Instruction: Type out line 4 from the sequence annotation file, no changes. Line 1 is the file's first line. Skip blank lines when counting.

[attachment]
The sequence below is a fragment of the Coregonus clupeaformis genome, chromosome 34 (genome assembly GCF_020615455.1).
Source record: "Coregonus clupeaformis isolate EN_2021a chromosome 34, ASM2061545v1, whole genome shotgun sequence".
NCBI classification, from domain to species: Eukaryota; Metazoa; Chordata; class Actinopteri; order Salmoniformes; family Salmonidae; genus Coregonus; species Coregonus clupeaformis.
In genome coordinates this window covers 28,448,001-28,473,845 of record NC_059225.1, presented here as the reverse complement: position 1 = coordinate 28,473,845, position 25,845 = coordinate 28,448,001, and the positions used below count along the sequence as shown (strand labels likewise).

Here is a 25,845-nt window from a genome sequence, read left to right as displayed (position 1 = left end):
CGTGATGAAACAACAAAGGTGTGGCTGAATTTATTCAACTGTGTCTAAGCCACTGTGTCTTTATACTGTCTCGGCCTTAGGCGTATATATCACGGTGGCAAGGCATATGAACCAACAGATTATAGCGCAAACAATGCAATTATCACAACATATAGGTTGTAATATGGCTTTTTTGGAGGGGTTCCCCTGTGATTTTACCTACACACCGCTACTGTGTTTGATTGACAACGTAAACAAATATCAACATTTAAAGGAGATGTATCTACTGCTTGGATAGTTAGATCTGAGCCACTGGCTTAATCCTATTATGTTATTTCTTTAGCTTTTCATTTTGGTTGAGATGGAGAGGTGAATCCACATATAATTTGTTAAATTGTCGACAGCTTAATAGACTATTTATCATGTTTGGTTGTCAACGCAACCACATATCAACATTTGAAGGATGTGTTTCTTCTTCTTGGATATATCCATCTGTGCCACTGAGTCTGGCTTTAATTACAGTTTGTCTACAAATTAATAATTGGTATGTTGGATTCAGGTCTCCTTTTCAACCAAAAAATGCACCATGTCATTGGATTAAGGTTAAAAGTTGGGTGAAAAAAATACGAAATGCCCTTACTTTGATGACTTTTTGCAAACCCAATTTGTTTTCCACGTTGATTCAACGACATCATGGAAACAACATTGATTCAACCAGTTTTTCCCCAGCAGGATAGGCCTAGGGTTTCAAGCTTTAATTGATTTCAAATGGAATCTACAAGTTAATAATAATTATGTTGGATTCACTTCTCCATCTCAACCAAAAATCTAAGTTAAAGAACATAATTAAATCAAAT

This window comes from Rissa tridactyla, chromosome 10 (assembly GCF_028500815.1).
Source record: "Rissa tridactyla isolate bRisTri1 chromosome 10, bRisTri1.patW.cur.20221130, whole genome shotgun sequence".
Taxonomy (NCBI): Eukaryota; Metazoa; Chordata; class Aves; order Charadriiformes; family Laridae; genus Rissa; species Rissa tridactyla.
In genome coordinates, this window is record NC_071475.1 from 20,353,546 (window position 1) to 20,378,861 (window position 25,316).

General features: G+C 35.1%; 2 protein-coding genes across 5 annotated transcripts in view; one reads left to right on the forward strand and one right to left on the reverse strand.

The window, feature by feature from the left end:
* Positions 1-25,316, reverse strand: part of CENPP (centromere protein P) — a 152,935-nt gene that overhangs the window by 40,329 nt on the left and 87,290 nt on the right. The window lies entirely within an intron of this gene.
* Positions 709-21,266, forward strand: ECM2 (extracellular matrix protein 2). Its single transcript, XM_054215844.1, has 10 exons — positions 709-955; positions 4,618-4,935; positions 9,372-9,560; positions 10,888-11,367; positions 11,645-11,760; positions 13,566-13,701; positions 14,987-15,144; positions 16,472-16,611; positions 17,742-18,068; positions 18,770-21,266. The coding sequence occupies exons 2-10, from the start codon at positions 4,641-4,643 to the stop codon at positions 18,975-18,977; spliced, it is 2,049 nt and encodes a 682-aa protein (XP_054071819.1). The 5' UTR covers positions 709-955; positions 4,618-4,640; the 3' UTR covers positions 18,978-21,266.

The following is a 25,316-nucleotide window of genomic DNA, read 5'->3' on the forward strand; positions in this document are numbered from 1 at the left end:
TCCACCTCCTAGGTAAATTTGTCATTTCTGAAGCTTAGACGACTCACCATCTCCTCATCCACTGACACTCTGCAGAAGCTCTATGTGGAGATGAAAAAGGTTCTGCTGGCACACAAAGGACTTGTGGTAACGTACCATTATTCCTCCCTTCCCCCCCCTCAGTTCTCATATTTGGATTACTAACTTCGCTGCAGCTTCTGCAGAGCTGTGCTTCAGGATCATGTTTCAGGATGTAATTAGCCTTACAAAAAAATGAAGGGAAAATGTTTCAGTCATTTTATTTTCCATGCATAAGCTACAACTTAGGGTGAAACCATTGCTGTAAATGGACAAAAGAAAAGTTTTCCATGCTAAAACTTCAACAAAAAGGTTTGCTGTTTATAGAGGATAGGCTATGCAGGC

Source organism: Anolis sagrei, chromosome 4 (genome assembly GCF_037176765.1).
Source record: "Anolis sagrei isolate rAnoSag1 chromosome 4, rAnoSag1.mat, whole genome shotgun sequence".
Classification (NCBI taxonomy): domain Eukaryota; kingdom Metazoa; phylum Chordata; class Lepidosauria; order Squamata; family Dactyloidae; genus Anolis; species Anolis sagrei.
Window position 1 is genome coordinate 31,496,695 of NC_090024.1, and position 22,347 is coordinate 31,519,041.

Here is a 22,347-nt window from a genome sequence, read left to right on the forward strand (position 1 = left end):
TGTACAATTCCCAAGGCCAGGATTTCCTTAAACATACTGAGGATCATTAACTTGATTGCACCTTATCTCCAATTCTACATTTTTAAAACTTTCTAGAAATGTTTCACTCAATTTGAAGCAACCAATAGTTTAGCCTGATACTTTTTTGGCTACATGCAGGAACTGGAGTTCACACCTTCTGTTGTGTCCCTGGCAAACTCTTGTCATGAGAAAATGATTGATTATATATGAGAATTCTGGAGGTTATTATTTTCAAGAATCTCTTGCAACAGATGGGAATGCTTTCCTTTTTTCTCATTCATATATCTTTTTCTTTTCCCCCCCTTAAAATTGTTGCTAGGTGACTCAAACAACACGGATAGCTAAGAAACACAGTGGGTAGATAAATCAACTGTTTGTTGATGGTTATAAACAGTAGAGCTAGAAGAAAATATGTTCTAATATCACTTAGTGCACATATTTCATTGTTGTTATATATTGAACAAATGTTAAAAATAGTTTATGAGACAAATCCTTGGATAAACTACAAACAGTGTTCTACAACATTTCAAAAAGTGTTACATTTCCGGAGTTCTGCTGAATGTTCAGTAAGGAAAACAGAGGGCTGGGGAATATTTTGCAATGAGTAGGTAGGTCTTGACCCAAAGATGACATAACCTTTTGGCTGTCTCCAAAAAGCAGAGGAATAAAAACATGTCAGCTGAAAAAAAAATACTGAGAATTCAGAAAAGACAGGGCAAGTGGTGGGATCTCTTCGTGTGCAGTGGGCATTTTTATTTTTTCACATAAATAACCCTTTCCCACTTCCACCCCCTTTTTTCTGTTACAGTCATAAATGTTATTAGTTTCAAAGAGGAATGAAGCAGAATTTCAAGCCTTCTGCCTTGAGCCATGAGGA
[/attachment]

In genome coordinates this window covers 28,448,001-28,473,845 of record NC_059225.1, presented here as the reverse complement: position 1 = coordinate 28,473,845, position 25,845 = coordinate 28,448,001, and the positions used below count along the sequence as shown (strand labels likewise).